For artist Eddie Flotte, the people and places of the Valley Isle provide an endless source of inspiration. It's the epiphany in everyday that warrants his attention. And he captures the essence of what may be mundane to outsiders but magnificent to locals with his masterful watercolor works.
Flotte's watercolor paintings will be celebrated during an exhibition of his work "Dreams of an Upcountry Renaissance Man" at Village Galleries in Lahaina, which will open with a reception from 6 to 9 p.m. Friday. Live music by Eddie and The Promises will be featured. The show continues through May 5.
Maui people like Raymond Freitas, Mrs. Horiuchi, Johnny Pacheco, Blondie Freitas and others appear in his works, forever captured via watercolor to evoke a sense of discovery, respect and wonder. Maui places like Kitadas, Toma's Garage, St. Joseph's Church and Maui Child also appear in many pieces, the settings taking on personalities of their own, which can be appreciated by locals, visitors and strangers alike.
“Dreams of an Upcountry Renaissance Man,” watercolor by Eddie Flotte, 17” x 23.5”
Flotte was living in Philadelphia and working as a commercial illlustrator when he had a spark of inspiration that would lead to fine art painting.
"Early one morning in '83, I was sitting on the steps of my apartment, in Philadelphia, waiting for a client. I'd been awake all night finishing his record cover. I was still in a charged up, creative state of mind. Suddenly, I realized, I'd just drawn the old grocery store across the street, in my mind. . . . I ran inside, got materials and quickly did the drawing and then the painting. Before my client arrived I had finished the grocery store and the house beside it. It was at that moment I began the work I do today. I painted the characters and features of my neighborhood with joy and inspiration."
The artist's paintings are sparked from time spent in Pennsylvania, in New Jersey, during travels around the U.S. and Europe - and, of course, from his myriad of discoveries on Maui.
"I arrived on Maui in 1985 and felt quickly at home in the town of Paia," Flotte says on his website. "I saw in it an endless source of inspiration. What exactly that inspiration is, can be seen in all of my paintings. It is a reflection of who I am. In other words, every painting is in a way a self portrait."
For a tour of some of Maui's most beloved people, places and ideas, visit Flotte's online gallery, www.eddieflotte.com. Village Galleries is located at 120 Dickenson St., Lahaina. For details, 661-4402, www.villagegalleriesmaui.com.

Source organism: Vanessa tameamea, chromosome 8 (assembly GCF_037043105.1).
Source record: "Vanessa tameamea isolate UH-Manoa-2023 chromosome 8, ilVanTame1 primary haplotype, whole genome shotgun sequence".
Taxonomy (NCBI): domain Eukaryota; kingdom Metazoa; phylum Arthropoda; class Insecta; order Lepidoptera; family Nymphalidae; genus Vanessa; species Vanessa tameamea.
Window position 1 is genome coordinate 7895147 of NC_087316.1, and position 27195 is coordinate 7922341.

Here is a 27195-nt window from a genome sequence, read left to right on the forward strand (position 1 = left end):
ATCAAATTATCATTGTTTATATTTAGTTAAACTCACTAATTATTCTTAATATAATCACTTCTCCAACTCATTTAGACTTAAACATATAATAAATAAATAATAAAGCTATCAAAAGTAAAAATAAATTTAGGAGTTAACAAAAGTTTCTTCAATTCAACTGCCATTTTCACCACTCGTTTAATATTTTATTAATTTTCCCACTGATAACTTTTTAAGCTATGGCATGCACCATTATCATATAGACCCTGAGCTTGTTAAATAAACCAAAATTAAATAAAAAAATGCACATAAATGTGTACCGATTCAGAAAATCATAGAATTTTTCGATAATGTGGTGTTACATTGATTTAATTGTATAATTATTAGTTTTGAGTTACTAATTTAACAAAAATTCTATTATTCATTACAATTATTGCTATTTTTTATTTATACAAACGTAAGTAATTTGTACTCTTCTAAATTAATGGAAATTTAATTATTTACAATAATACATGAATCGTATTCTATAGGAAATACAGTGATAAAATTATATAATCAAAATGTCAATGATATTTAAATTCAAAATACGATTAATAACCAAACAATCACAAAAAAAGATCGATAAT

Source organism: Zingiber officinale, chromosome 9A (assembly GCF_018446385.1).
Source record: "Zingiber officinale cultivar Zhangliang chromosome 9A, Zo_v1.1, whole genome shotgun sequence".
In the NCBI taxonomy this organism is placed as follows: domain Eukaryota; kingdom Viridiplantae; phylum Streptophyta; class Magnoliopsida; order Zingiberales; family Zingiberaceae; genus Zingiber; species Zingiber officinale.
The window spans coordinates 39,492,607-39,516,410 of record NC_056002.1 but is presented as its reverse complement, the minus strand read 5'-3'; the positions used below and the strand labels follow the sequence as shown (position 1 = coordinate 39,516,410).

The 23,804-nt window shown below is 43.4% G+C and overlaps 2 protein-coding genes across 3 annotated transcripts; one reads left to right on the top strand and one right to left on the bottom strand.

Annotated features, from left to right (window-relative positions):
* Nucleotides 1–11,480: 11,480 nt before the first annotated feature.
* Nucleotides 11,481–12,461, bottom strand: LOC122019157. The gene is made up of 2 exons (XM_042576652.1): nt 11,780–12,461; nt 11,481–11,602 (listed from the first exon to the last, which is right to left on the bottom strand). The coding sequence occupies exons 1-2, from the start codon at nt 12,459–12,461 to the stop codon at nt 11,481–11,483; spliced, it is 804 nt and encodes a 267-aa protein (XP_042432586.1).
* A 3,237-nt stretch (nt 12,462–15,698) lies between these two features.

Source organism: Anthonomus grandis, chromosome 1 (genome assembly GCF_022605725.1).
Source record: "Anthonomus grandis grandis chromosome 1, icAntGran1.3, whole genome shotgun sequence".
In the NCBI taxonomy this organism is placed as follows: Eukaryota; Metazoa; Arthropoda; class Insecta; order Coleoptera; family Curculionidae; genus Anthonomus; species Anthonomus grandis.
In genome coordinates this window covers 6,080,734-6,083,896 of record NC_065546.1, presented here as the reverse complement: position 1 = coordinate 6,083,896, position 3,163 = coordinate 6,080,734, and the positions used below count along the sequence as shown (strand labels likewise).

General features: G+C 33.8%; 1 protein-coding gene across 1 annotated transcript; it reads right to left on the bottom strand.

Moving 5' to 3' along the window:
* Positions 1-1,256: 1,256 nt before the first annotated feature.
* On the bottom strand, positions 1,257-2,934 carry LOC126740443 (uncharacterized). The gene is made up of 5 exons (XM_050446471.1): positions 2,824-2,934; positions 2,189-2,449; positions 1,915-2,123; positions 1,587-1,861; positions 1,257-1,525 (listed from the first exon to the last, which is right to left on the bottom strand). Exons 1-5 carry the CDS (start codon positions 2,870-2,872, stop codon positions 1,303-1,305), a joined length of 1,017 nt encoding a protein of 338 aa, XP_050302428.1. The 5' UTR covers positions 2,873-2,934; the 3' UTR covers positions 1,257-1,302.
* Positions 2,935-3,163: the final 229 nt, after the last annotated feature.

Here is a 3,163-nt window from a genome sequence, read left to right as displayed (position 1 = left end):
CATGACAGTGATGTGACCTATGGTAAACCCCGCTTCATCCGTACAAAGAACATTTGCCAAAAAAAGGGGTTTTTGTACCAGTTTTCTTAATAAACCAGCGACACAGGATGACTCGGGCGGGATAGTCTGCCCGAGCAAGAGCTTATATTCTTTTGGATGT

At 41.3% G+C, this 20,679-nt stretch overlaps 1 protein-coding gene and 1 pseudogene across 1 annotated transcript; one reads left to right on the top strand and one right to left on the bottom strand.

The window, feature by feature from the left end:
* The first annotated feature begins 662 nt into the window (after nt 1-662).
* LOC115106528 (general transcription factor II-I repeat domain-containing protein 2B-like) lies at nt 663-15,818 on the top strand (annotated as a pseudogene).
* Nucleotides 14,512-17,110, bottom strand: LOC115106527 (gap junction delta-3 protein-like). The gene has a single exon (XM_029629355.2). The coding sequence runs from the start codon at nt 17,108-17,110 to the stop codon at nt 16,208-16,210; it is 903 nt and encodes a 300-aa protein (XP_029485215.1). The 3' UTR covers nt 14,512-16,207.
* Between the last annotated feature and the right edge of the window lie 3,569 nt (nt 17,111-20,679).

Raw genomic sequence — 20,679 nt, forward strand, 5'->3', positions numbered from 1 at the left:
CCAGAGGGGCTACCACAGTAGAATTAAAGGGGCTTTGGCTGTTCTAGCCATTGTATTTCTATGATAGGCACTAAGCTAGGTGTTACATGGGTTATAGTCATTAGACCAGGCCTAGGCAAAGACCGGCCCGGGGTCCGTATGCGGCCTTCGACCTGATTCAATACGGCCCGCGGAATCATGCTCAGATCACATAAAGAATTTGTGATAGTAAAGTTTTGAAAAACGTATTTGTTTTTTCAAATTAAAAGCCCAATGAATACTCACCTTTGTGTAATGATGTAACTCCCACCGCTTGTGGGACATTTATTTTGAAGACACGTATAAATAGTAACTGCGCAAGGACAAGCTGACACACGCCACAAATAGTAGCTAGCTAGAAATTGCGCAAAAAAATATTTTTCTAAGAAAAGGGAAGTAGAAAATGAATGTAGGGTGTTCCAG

Hui No'eau Visual Arts Center will unveil the annual King Kekaulike High School Student Arts Integrated Showcase with an event at 7 p.m. Friday that's free and open to the public. Featuring dramatic and musical performances, creative writing and a gallery exhibit of original student-made visual art in drawing, painting, ceramics, sculpture and fashion design, this collaboration by the KKHS Fine Arts Department and the Hui is a celebration of artistic inspiration.
"Public schools are facing very tough economic challenges right now, with the arts under serious budgetary scrutiny as Congress considers how best to develop reading, writing and arithmetic," said KKHS Principal Susan Scofield. "Art is what makes life interesting and worthwhile - it grabs a student's interest and engages them in a new way that other subjects may not. It is too great a sacrifice, and one we need to come together to voice our support of as a community."
NaPua Gallery presents "Mysteries in Color" with featured artists Roxanne Broadbent, Linda Whittmore and Sandra Clark during a reception from 5:30 to 8 p.m. Saturday at the Grand Wailea gallery, 3850 Wailea Alanui. Valet parking is complimentary. For details, 874-0510.
An exhibit of works by University of Hawaii Maui College art students will be on display at the college library from Monday through May 4. The public is invited attend the opening reception from noon to 1 p.m. Wednesday at the UHMC library. All the works were created during the current school year in painting, drawing, design, sculpture, ceramics and digital media classes taught by faculty members Connie Adams, Patricia Inman, Zenobia Lakdawalla, Jennifer Owen, Harvey Reed, Michael Takemoto and Renee Wilcox. The exhibit is open for viewing during library hours Monday through Friday.
Maui Arts & Cultural Center will begin the jurying process for the Schaefer Portrait Challenge 2012 in September and October. This statewide juried triennial art exhibition, scheduled for public view in January 2012, will feature artists whose work best captures Hawaii's extraordinary portrait subjects. The "Call to Artists" prospectus and application are available on the MACC's website, MauiArts.org, under Exhibits.